Career Spotlight: An Interview with New York Times Photographer, Richard Termine

Attending the University of Connecticut to receive a Fine Arts degree in Puppetry, Richard Termine began working with Sesame Street in 1980. Designer of Placido the Flamingo, Sesame Street‘s aviary tenor, Termine’s creation became renowned as an “influential early introduction to opera” (Muppet Wiki). Termine was honored for his contributions to Sesame Street with an Emmy awarded in 1986.

Shortly after, Termine became a board member for the Jim Henson Foundation, a charitable organization promoting puppetry throughout the United States. As a photographer for the Sesame Street Magazine, and currently, The New York Times, Termine specializes in capturing the arts. Whether it be musicals on Broadway, theater, or concerts, the talented photojournalist publishes evocative pieces, imbued with the emotion, music and strength of many moments in a single frame.

I had the pleasure of interviewing Termine, and in the process gained invaluable insight to his career. My first question was “how did you know Puppetry was the major you wanted to pursue?” His answer brought me to his early childhood interest “in playing with puppets and dolls.” Later, when he was twelve he witnessed his first marionette production, Rigoletto, at an elementary school assembly. Identifying the experience as his “a-ha moment,” Termine recalls “it was like a light went off and I was so moved by it both dramatically and visually.” Hungry for more information, Termine immediately borrowed books from the library and began “to make and create [his] own puppets.” 

Termine’s fascination with constructing “all different kinds” of puppets reached yet another turning point in high school when his mother met a graduate from University of Connecticut who majored in puppetry—one of the few college programs offered in the United States at that time. As a Junior in high school, Termine visited the campus, watching University of Connecticut’s performance of the marionette opera “The Love for Three Oranges.” It was on this occasion when Termine was first introduced to Frank Ballard, founder of the puppetry program at the university. That summer, Termine had his first experience puppeteering at the university’s summer production of the opera in 1970, hosted at a festival for Puppeteers of America.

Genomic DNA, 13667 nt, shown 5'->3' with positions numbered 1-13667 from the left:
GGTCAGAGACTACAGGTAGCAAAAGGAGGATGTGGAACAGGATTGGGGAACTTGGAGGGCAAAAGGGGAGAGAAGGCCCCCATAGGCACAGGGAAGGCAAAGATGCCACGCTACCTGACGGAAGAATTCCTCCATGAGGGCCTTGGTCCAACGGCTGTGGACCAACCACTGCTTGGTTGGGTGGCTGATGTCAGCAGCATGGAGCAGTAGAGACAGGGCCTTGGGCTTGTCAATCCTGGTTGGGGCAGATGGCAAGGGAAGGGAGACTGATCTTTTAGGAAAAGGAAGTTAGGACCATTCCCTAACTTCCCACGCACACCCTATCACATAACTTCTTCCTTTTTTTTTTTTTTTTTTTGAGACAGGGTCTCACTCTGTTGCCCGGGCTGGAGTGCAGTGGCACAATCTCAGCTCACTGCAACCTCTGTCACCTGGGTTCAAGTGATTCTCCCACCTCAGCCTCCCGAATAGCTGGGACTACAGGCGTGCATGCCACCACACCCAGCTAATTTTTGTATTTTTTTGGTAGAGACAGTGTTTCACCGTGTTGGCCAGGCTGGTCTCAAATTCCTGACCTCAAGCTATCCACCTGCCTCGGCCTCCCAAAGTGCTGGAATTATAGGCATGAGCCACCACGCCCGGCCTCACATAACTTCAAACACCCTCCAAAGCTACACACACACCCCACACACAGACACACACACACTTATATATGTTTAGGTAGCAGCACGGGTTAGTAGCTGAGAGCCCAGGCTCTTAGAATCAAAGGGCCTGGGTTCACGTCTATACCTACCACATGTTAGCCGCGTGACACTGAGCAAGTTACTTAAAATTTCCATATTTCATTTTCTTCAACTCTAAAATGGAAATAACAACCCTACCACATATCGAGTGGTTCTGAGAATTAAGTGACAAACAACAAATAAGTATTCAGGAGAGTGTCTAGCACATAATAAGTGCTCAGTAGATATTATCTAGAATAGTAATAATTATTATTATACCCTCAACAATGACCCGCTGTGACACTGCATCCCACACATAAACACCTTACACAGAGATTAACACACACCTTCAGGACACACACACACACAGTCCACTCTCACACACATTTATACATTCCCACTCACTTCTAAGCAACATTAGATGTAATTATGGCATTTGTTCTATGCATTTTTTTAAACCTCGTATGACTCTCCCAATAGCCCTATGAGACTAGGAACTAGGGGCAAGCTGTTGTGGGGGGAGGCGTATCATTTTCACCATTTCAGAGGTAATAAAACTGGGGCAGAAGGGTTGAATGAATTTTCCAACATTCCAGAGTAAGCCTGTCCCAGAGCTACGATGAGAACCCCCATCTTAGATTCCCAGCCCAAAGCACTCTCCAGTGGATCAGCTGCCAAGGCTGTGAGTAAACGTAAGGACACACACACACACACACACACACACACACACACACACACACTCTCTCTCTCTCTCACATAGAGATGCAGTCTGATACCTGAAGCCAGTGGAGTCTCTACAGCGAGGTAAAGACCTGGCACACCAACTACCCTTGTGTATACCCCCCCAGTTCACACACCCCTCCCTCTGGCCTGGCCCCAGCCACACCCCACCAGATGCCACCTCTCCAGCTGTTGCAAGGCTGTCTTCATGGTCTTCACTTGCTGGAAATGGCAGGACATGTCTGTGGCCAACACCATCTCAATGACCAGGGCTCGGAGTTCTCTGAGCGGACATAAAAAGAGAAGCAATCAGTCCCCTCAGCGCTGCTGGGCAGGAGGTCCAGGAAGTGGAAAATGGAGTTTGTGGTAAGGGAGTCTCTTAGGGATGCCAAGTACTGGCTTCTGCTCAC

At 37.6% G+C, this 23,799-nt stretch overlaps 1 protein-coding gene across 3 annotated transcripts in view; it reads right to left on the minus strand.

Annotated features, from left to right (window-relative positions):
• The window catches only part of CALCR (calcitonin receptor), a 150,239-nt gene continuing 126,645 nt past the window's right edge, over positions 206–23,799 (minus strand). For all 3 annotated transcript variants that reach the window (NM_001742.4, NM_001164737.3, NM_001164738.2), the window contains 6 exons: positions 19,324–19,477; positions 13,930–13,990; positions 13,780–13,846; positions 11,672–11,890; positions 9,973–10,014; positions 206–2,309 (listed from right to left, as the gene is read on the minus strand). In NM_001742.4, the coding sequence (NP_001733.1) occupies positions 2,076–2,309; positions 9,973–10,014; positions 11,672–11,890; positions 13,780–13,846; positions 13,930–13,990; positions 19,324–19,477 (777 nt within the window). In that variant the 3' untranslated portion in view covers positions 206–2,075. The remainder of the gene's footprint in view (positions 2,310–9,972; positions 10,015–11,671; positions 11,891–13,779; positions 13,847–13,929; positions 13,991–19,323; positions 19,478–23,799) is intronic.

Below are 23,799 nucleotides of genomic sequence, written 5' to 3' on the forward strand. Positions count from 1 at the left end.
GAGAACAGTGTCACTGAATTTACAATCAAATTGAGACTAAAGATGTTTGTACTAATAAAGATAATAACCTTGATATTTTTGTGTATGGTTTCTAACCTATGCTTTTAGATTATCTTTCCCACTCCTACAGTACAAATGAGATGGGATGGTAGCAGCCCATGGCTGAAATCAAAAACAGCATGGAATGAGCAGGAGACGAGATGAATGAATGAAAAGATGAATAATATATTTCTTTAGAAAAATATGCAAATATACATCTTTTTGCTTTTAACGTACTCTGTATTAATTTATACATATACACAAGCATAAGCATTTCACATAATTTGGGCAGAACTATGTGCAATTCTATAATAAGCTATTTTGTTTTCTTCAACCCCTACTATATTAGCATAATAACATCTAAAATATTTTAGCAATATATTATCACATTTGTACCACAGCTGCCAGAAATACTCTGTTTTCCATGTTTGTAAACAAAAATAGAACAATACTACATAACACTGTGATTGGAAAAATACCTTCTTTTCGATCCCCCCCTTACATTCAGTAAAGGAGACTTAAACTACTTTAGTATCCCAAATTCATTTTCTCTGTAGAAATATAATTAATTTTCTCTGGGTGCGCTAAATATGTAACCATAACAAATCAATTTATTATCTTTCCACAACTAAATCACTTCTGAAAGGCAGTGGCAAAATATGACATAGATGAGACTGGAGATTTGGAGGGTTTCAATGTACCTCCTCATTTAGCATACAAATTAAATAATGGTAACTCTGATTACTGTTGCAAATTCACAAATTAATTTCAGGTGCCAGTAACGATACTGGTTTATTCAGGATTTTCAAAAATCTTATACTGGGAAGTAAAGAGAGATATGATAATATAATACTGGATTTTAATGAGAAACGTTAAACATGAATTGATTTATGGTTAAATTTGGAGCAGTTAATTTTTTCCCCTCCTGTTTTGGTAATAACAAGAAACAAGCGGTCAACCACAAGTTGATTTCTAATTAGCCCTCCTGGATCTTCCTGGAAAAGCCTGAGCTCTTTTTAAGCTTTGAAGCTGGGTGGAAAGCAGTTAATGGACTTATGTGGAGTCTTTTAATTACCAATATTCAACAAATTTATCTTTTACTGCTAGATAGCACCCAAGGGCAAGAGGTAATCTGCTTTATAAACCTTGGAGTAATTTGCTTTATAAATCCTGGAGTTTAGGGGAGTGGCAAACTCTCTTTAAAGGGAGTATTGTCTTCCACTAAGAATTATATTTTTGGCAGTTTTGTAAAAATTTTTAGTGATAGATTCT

Interest piqued, Termine submitted an application to the University of Connecticut his senior year, admitting “I didn’t have the grades to get in.” Beginning his educational journey at a state university in New Haven, Termine stayed there for one semester before transferring to a branch of University of Connecticut. By sophomore year, Termine was on the University of Connecticut’s main campus. Yet, at this time Termine had not yet committed to puppetry as a major, instead he explored the arts. Crediting his parents for their unwavering support, Termine reflects “my parents were really wonderful at exposing me to the arts, taking me to New York and to original theater productions in Connecticut.” 

After completing his undergraduate degree, Termine continued on to his masters, receiving an MFA in puppetry. Termine then held his first production of “Death of Doctor Faustus” as his final project. Costumes, casting, lighting—Termine organized every detail for his production and held it in a mobius theater, holding multiple levels of viewers in the audience. His first experience directing a production, Termine reminisced “it was wonderful!”